A novel end-to-end binaural sound localisation approach is proposed which estimates the azimuth of a sound source directly from the waveform. Instead of employing hand-crafted features commonly employed for binaural sound localisation, such as the interaural time and level difference, our end-to-end system approach uses a convolutional neural network (CNN) to extract specific features from the waveform that are suitable for localisation. Two systems are proposed which differ in the initial frequency analysis stage. The first system is auditory-inspired and makes use of a gammatone filtering layer, while the second system is fully data-driven and exploits a trainable convolutional layer to perform frequency analysis. In both systems, a set of dedicated convolutional kernels are then employed to search for specific localisation cues, which are coupled with a localisation stage using fully connected layers. Localisation experiments using binaural simulation in both anechoic and reverberant environments show that the proposed systems outperform a state-of-the-art deep neural network system. Furthermore, our investigation of the frequency analysis stage in the second system suggests that the CNN is able to exploit different frequency bands for localisation according to the characteristics of the reverberant environment.

End-to-end Binaural Sound Localisation from the Raw Waveform

Vecchiotti P.;Squartini S.;
2019

Abstract

A novel end-to-end binaural sound localisation approach is proposed which estimates the azimuth of a sound source directly from the waveform. Instead of employing hand-crafted features commonly employed for binaural sound localisation, such as the interaural time and level difference, our end-to-end system approach uses a convolutional neural network (CNN) to extract specific features from the waveform that are suitable for localisation. Two systems are proposed which differ in the initial frequency analysis stage. The first system is auditory-inspired and makes use of a gammatone filtering layer, while the second system is fully data-driven and exploits a trainable convolutional layer to perform frequency analysis. In both systems, a set of dedicated convolutional kernels are then employed to search for specific localisation cues, which are coupled with a localisation stage using fully connected layers. Localisation experiments using binaural simulation in both anechoic and reverberant environments show that the proposed systems outperform a state-of-the-art deep neural network system. Furthermore, our investigation of the frequency analysis stage in the second system suggests that the CNN is able to exploit different frequency bands for localisation according to the characteristics of the reverberant environment.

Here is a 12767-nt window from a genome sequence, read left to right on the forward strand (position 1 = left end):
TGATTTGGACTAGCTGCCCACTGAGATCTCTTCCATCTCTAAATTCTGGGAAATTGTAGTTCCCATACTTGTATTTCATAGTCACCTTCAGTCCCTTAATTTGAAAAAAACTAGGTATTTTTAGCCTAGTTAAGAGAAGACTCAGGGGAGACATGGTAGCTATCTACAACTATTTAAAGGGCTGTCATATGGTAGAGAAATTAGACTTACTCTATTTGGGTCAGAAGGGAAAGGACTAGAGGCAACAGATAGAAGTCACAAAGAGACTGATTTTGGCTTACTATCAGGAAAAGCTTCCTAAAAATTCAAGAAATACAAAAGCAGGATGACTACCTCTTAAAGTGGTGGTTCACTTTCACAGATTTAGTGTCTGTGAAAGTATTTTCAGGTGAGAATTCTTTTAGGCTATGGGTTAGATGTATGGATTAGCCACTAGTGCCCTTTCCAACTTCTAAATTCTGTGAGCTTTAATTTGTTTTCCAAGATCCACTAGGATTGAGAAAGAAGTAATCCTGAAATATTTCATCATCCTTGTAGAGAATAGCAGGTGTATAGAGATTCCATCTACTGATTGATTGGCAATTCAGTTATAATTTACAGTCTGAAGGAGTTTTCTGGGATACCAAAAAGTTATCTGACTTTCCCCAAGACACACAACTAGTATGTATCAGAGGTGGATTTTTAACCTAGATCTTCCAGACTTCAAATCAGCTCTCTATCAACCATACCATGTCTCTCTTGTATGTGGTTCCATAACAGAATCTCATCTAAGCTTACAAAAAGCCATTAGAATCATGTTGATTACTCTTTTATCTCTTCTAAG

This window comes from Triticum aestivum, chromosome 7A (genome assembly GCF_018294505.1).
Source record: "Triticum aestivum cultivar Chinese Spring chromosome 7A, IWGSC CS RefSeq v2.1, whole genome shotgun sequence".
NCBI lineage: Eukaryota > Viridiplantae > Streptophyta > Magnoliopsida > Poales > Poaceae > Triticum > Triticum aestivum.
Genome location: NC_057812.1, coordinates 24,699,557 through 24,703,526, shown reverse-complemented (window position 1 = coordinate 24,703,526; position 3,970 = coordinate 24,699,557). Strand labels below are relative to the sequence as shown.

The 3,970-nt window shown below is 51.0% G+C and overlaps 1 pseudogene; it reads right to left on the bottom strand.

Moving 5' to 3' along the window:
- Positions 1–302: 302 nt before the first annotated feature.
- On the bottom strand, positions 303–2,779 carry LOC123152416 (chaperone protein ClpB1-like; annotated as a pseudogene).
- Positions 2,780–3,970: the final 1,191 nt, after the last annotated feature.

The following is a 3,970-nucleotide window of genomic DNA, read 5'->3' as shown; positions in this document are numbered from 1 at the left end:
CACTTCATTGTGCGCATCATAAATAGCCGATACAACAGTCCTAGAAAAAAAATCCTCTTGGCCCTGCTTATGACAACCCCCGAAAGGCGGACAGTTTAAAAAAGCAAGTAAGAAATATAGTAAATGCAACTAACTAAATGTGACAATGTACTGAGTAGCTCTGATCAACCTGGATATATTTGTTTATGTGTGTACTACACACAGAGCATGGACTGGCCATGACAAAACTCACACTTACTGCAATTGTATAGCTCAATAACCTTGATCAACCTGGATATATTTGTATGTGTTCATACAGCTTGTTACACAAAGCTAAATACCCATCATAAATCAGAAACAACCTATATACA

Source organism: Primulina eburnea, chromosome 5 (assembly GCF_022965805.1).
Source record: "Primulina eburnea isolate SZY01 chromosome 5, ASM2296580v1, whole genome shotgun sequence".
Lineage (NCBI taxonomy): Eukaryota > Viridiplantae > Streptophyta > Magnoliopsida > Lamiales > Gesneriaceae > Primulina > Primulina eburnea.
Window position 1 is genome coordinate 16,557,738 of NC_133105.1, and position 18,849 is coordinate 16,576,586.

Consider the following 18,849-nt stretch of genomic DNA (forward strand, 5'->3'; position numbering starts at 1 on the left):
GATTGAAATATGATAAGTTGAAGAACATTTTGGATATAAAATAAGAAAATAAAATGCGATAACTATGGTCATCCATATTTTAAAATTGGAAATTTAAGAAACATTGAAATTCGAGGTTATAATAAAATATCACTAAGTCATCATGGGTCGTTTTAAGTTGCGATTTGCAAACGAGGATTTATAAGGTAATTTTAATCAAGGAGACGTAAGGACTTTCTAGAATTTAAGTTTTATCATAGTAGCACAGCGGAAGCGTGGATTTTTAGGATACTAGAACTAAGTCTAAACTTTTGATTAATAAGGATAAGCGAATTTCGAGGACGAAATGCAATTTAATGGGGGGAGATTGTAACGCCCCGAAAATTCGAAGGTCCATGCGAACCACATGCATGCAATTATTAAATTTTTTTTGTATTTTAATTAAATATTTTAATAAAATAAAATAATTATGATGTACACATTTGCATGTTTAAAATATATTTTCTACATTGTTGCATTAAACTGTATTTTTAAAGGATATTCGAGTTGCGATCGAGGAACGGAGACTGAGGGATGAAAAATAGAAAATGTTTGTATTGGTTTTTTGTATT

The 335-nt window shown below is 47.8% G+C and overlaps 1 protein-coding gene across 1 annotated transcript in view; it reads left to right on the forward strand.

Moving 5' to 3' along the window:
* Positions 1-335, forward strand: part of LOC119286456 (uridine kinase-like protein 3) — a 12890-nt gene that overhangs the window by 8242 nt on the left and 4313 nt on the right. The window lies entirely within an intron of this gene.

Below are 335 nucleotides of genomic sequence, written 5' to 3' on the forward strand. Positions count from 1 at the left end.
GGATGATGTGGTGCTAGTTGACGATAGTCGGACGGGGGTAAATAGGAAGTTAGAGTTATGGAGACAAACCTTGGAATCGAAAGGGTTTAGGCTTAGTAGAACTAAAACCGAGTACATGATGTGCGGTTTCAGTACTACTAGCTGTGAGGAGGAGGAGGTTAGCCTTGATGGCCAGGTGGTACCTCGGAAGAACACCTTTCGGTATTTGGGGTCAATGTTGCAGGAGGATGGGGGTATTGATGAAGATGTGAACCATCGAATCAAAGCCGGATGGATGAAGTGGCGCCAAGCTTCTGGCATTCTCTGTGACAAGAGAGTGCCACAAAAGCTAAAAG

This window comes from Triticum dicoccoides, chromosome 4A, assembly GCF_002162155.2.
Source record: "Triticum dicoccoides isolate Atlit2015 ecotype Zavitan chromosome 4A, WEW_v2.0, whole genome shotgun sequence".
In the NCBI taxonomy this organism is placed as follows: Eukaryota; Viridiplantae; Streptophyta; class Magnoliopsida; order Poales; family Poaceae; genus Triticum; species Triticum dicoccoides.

978-1-4799-8131-1
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Utilizza questo identificativo per citare o creare un link a questo documento: https://hdl.handle.net/11566/269286
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